I Force-Fed a Duck, and I Liked It
I can see the flaming pitchforks coming for me now. But look, I love animals. Nearly every day of my childhood was spent frolicking around a grassy field on a pony, and now, without fail, I happily wake up every morning whenever two fuzzy sets of paws tell me to.
I also eat meat—gladly, and with respect for the animals it comes from. And that includes foie gras. No one can argue that force-feeding a duck to enlarge its liver doesn't exactly seem ideal, but alas, the delicacy has been something I've consumed—with a niggling discomfort—for some time.
Foie gras, or "fat liver," has roots that go as far back as ancient Egypt, when Egyptians noticed that ducks and geese would gorge themselves on figs—often eating three times their body weight—before migration. Romans brought the practice, which by then included force-feeding, to southwest France. The region now hosts the country's only market dedicated solely to the delicacy, held every Monday in Samatan, about an hour west of Toulouse.
It's Ariane Daguin, though, who can be credited with putting foie gras on the plates of most Americans. Daguin is the founder of D'Artagnan Foods, a provider of high-quality meats and delicacies to restaurants and consumers, many of which are inspired by her upbringing in this rural pocket of southwest France.
My fascination with Daguin and foie gras is how I end up on a farm in Saint-Puy, France, sitting on an overturned water bucket with a white moulard duck squirming between my legs. Above me dangles a gavage, the traditional device used for force-feeding. It looks like a metal funnel with a long spout, and at the top, a motor spins to expedite the feeding process.
The farm's owner, Christine Labatut, guides me through the process.
Slowly, I insert the gavage into the duck's throat. It slides in with surprisingly little force. (The duck's trachea, Daguin explains, is elastic and lacks nerve endings. Think of it like your cuticles.) Once the gavage is inserted, Labatut dumps a small amount of soft, soaked corn into the funnel and flips the switch. The motor whirs, funneling the corn into the duck's crop, and then, as quickly as the process begins, it's over. The entire feeding lasts about five seconds and takes place two or three times daily for several weeks.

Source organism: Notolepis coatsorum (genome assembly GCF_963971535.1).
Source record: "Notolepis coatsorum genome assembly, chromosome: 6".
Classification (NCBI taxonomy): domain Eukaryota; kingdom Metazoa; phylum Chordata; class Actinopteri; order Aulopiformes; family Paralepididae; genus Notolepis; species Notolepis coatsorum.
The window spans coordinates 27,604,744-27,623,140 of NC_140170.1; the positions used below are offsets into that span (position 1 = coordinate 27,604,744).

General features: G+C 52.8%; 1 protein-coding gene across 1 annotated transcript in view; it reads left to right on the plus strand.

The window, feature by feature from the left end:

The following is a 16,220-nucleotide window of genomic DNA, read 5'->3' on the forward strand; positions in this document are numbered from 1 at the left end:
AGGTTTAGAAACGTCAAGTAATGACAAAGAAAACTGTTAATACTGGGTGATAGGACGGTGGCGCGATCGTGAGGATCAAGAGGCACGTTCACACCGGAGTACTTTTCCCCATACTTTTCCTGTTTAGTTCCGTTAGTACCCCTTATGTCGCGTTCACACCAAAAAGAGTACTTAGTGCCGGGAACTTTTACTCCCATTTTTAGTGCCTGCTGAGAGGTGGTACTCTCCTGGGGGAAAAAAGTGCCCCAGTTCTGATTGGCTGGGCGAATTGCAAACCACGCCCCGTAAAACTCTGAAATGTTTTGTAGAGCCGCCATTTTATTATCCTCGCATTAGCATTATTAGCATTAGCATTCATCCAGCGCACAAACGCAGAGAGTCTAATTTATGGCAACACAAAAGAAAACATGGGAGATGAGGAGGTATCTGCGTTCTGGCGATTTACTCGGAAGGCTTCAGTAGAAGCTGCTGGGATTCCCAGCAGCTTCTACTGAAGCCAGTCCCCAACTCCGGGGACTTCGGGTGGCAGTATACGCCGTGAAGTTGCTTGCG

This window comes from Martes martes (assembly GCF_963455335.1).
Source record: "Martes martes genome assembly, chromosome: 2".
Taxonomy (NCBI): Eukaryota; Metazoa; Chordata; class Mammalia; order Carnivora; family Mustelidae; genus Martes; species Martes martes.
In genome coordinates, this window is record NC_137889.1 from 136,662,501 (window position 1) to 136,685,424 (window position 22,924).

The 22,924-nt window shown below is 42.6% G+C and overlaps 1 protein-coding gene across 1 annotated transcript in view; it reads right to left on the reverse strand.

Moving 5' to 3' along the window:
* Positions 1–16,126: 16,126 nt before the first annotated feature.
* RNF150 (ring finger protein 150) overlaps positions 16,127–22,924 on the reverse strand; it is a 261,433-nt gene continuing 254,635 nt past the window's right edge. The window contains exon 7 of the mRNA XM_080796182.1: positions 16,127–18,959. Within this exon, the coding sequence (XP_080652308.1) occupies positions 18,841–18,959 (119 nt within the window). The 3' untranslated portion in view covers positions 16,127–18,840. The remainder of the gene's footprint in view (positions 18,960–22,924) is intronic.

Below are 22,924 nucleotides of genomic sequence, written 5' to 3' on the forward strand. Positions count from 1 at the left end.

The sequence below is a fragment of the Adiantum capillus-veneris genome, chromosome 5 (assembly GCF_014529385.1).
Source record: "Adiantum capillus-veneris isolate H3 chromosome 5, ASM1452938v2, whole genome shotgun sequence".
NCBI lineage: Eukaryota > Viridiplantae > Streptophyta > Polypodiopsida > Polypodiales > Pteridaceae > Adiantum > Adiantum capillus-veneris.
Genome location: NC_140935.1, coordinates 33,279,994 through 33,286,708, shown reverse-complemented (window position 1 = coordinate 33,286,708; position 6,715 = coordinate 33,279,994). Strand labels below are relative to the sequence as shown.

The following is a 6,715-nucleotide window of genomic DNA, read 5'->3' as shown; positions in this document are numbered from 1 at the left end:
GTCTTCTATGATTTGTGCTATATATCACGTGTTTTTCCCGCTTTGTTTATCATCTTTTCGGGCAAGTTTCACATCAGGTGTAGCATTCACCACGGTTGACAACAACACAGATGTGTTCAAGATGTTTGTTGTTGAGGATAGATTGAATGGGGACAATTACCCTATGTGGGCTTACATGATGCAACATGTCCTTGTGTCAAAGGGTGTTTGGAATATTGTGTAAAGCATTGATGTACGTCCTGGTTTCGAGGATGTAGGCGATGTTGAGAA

For the first three days of feeding, the process makes for nervous ducks and farmers, Daguin explains. "Man is a predator. The first three days, the ducks look at you like, 'I know you're going to kill me,'" she says. But then, something magical happens after that third day when the duck's natural biology kicks in, and the duck enters migration mode.
"Now, they think she's a friend and not a predator," Daguin says. "They think, 'Ah, that's it; I'm going to migrate soon. I need to force-feed!' And it gets much easier."
The gavage is gently removed, and the duck waddles back to its team, wings flapping. No one looks disturbed or tortured. And I, perhaps remarkably, feel at peace with my decision to continue spreading foie gras onto a warm baguette or cutting into a lobe, lightly seared and served with a cherry compote and a nip of Sauternes.
The politics of foie gras oscillate—California banned and unbanned it during the past decade—and arguments are consistently made from lecterns on both sides of the stage. Dan Barber even condones humanely produced foie. But who am I to say that one meat-related "sin" is worse than another? Why is eating a steak from a cow that's lived its life on a muddy feedlot in Nebraska better than a duck who was force-fed for 15 seconds daily, and then spent the rest of its time in a wide-open field eating bugs with its buds?
At a recent gathering with friends, I opened a jar of the foie gras from a duck that I butchered myself in France. One health-conscious meat-eating friend who was willing but cautious grabbed a slice of baguette and a knife, and swiped a schmear of taupe-covered liver onto her bread.
She took a bite and chewed. After a second, her eyes lit up, and she whispered thoughtfully, "Thank you, duck."
Laura is a New York City-based travel writer whose work has appeared in Bon Appétit, Condé Nast Traveler, Food52 and more. See what she's currently eating on Instagram.
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